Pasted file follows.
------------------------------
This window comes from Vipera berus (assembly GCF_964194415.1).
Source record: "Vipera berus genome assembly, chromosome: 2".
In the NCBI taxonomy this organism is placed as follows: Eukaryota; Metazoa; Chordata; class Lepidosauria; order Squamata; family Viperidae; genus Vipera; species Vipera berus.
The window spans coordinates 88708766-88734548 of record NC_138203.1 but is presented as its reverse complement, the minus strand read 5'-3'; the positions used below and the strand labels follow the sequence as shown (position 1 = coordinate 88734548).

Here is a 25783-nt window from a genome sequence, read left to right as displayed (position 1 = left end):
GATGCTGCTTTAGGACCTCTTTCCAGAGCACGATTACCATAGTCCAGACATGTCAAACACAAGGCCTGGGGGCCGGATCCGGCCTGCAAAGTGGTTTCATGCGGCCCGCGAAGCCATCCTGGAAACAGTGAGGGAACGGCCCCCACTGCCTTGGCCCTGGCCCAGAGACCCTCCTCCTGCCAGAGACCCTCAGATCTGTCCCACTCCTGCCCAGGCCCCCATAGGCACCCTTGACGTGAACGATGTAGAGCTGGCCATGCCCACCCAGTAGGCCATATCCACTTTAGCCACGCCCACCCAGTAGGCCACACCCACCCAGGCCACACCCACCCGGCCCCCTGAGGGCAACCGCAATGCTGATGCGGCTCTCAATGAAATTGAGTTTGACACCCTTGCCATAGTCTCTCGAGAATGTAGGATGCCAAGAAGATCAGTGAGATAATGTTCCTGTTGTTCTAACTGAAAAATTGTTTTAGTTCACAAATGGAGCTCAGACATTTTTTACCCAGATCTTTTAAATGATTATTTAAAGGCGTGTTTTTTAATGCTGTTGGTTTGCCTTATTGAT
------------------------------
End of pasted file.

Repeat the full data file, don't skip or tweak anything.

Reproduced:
This window comes from Vipera berus (assembly GCF_964194415.1).
Source record: "Vipera berus genome assembly, chromosome: 2".
In the NCBI taxonomy this organism is placed as follows: Eukaryota; Metazoa; Chordata; class Lepidosauria; order Squamata; family Viperidae; genus Vipera; species Vipera berus.
The window spans coordinates 88708766-88734548 of record NC_138203.1 but is presented as its reverse complement, the minus strand read 5'-3'; the positions used below and the strand labels follow the sequence as shown (position 1 = coordinate 88734548).

Here is a 25783-nt window from a genome sequence, read left to right as displayed (position 1 = left end):
GATGCTGCTTTAGGACCTCTTTCCAGAGCACGATTACCATAGTCCAGACATGTCAAACACAAGGCCTGGGGGCCGGATCCGGCCTGCAAAGTGGTTTCATGCGGCCCGCGAAGCCATCCTGGAAACAGTGAGGGAACGGCCCCCACTGCCTTGGCCCTGGCCCAGAGACCCTCCTCCTGCCAGAGACCCTCAGATCTGTCCCACTCCTGCCCAGGCCCCCATAGGCACCCTTGACGTGAACGATGTAGAGCTGGCCATGCCCACCCAGTAGGCCATATCCACTTTAGCCACGCCCACCCAGTAGGCCACACCCACCCAGGCCACACCCACCCGGCCCCCTGAGGGCAACCGCAATGCTGATGCGGCTCTCAATGAAATTGAGTTTGACACCCTTGCCATAGTCTCTCGAGAATGTAGGATGCCAAGAAGATCAGTGAGATAATGTTCCTGTTGTTCTAACTGAAAAATTGTTTTAGTTCACAAATGGAGCTCAGACATTTTTTACCCAGATCTTTTAAATGATTATTTAAAGGCGTGTTTTTTAATGCTGTTGGTTTGCCTTATTGAT